Equity for contract faculty
Amidst a strike from teaching assistants and contract faculty at two Toronto universities, the Ontario Confederation of University Faculty Associations has launched a campaign focused on improving the working conditions of contract faculty.
The campaign features profiles of contract faculty from across Ontario that highlight the low wages, lack of benefits, and unstable job security that contract workers face.
The OCUFA’s claims that contract workers in the university system are treated poorly are demonstrated by the recent strikes at the two Toronto schools. On March 2, 3,700 teaching assistants and contract faculty at York University, and 6,000 teaching assistants at the University of Toronto voted to strike against the university’s offerings of marginally increased wages and health plans.
But University of Toronto and York University aren’t the only schools facing this issue. CBC estimates that over half of all undergraduate students are taught by contract faculty.
At McMaster, approximately 500 sessional faculty are represented by McMaster’s branch of the Canadian Union of Public Employees each academic year.
“I think when students see a professor in front of the class they simply think – professor. They don’t realize that there are different degrees of professors, some who make a lot of money and some who make very little, some who have significant job security and some that have virtually none,” said Brad Walchuk, a staff representative at McMaster’s branch, CUPE 3906.
“So I think the campaign, for us and for students at McMaster, is important to raise the fact that not every professor standing in front of the classroom is making $120,000 [annually].”
In contrast, many contract faculty make around $28,000 annually, have unstable work, and do not receive benefits. Much of the job instability is a result of the fact that contract faculty are only hired on a term-by-term basis.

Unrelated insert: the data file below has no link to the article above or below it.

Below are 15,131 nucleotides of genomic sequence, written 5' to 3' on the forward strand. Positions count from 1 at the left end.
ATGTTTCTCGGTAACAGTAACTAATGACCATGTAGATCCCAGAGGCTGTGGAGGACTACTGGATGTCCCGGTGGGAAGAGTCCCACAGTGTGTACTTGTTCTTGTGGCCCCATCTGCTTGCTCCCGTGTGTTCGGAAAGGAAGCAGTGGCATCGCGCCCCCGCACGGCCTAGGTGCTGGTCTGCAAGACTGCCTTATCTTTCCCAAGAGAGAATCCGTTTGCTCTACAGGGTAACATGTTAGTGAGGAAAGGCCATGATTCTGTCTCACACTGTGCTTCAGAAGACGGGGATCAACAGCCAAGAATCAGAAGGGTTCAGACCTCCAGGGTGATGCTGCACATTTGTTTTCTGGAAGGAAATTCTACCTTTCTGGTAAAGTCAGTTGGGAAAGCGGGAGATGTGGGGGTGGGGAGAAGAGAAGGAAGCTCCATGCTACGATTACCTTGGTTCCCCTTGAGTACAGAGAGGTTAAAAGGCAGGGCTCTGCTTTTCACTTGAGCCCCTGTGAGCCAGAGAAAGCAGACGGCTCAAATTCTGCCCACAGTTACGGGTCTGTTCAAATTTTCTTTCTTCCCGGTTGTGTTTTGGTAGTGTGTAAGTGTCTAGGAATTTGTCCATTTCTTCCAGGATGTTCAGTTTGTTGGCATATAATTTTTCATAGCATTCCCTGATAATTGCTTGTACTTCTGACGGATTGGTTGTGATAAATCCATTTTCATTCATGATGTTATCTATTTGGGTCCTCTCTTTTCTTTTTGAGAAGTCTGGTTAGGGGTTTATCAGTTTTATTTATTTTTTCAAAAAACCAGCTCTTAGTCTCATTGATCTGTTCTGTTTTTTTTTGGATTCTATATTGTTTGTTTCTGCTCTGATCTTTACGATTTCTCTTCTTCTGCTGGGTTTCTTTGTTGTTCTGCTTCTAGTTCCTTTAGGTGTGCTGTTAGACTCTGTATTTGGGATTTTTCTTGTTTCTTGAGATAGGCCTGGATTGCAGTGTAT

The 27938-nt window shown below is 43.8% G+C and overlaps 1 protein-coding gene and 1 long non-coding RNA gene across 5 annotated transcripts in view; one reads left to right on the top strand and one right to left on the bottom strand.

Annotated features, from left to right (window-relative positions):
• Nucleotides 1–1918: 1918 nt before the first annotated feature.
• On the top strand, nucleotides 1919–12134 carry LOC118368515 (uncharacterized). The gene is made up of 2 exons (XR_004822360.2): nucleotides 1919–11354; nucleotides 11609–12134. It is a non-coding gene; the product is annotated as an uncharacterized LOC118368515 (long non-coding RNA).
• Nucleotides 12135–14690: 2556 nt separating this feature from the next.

Students are also impacted by the rise of contract faculty. These professors are often only hired for a short period of time and cannot build relationships or provide resources to students outside of the classroom.
“Lots of times it’s not that our members don’t want to do more for students and provide resources, but the fact of the matter is they aren’t actually here on campus or they’re actually working some other place,” said Nancy MacBain, a staff representative at CUPE 3906.
At McMaster, there won’t be a strike on the horizon to resolve these issues. Bargaining for teaching assistants, research assistants in lieu, and postdoctoral students will begin in 2016, and in 2017 the negotiations will begin for sessional faculty.
“We’ve settled our collective agreement and then so it’s not until our next round of bargaining that those negotiations will begin again,” said Rebecca Collins-Nelsen, President of CUPE 3906. “[We are] following the campaigns very closely and what’s going on in terms of U of T and York because we are gearing up for our own rounds of bargaining.”